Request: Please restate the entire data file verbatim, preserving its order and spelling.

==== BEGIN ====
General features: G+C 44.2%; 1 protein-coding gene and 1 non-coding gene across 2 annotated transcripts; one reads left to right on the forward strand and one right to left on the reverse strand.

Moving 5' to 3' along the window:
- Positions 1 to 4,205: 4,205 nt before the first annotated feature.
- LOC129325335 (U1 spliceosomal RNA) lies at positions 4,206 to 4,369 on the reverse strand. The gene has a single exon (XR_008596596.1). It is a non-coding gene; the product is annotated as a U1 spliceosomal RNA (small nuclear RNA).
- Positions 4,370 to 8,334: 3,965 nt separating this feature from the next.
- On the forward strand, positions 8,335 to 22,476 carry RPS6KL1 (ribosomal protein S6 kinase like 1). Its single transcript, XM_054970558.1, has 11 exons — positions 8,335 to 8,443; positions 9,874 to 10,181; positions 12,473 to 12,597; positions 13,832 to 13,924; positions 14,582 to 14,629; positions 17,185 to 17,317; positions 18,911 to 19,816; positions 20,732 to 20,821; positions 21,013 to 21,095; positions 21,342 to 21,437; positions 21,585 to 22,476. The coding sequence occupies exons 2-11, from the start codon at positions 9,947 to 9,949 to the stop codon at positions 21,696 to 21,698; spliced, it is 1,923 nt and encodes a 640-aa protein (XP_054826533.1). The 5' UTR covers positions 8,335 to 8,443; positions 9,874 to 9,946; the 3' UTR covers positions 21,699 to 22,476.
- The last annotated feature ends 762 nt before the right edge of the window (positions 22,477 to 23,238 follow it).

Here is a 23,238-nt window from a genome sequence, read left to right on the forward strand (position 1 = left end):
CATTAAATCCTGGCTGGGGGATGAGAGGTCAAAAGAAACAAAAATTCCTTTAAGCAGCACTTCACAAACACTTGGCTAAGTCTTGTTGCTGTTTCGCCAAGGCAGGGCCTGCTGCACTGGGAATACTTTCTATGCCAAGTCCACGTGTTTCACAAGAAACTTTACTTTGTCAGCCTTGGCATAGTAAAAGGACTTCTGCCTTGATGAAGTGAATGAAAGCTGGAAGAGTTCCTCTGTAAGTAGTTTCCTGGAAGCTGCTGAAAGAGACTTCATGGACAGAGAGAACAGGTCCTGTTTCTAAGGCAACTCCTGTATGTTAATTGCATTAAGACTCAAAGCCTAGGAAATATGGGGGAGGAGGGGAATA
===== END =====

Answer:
General features: G+C 44.2%; 1 protein-coding gene and 1 non-coding gene across 2 annotated transcripts; one reads left to right on the forward strand and one right to left on the reverse strand.

Moving 5' to 3' along the window:
- Positions 1 to 4,205: 4,205 nt before the first annotated feature.
- LOC129325335 (U1 spliceosomal RNA) lies at positions 4,206 to 4,369 on the reverse strand. The gene has a single exon (XR_008596596.1). It is a non-coding gene; the product is annotated as a U1 spliceosomal RNA (small nuclear RNA).
- Positions 4,370 to 8,334: 3,965 nt separating this feature from the next.
- On the forward strand, positions 8,335 to 22,476 carry RPS6KL1 (ribosomal protein S6 kinase like 1). Its single transcript, XM_054970558.1, has 11 exons — positions 8,335 to 8,443; positions 9,874 to 10,181; positions 12,473 to 12,597; positions 13,832 to 13,924; positions 14,582 to 14,629; positions 17,185 to 17,317; positions 18,911 to 19,816; positions 20,732 to 20,821; positions 21,013 to 21,095; positions 21,342 to 21,437; positions 21,585 to 22,476. The coding sequence occupies exons 2-11, from the start codon at positions 9,947 to 9,949 to the stop codon at positions 21,696 to 21,698; spliced, it is 1,923 nt and encodes a 640-aa protein (XP_054826533.1). The 5' UTR covers positions 8,335 to 8,443; positions 9,874 to 9,946; the 3' UTR covers positions 21,699 to 22,476.
- The last annotated feature ends 762 nt before the right edge of the window (positions 22,477 to 23,238 follow it).

Here is a 23,238-nt window from a genome sequence, read left to right on the forward strand (position 1 = left end):
CATTAAATCCTGGCTGGGGGATGAGAGGTCAAAAGAAACAAAAATTCCTTTAAGCAGCACTTCACAAACACTTGGCTAAGTCTTGTTGCTGTTTCGCCAAGGCAGGGCCTGCTGCACTGGGAATACTTTCTATGCCAAGTCCACGTGTTTCACAAGAAACTTTACTTTGTCAGCCTTGGCATAGTAAAAGGACTTCTGCCTTGATGAAGTGAATGAAAGCTGGAAGAGTTCCTCTGTAAGTAGTTTCCTGGAAGCTGCTGAAAGAGACTTCATGGACAGAGAGAACAGGTCCTGTTTCTAAGGCAACTCCTGTATGTTAATTGCATTAAGACTCAAAGCCTAGGAAATATGGGGGAGGAGGGGAATA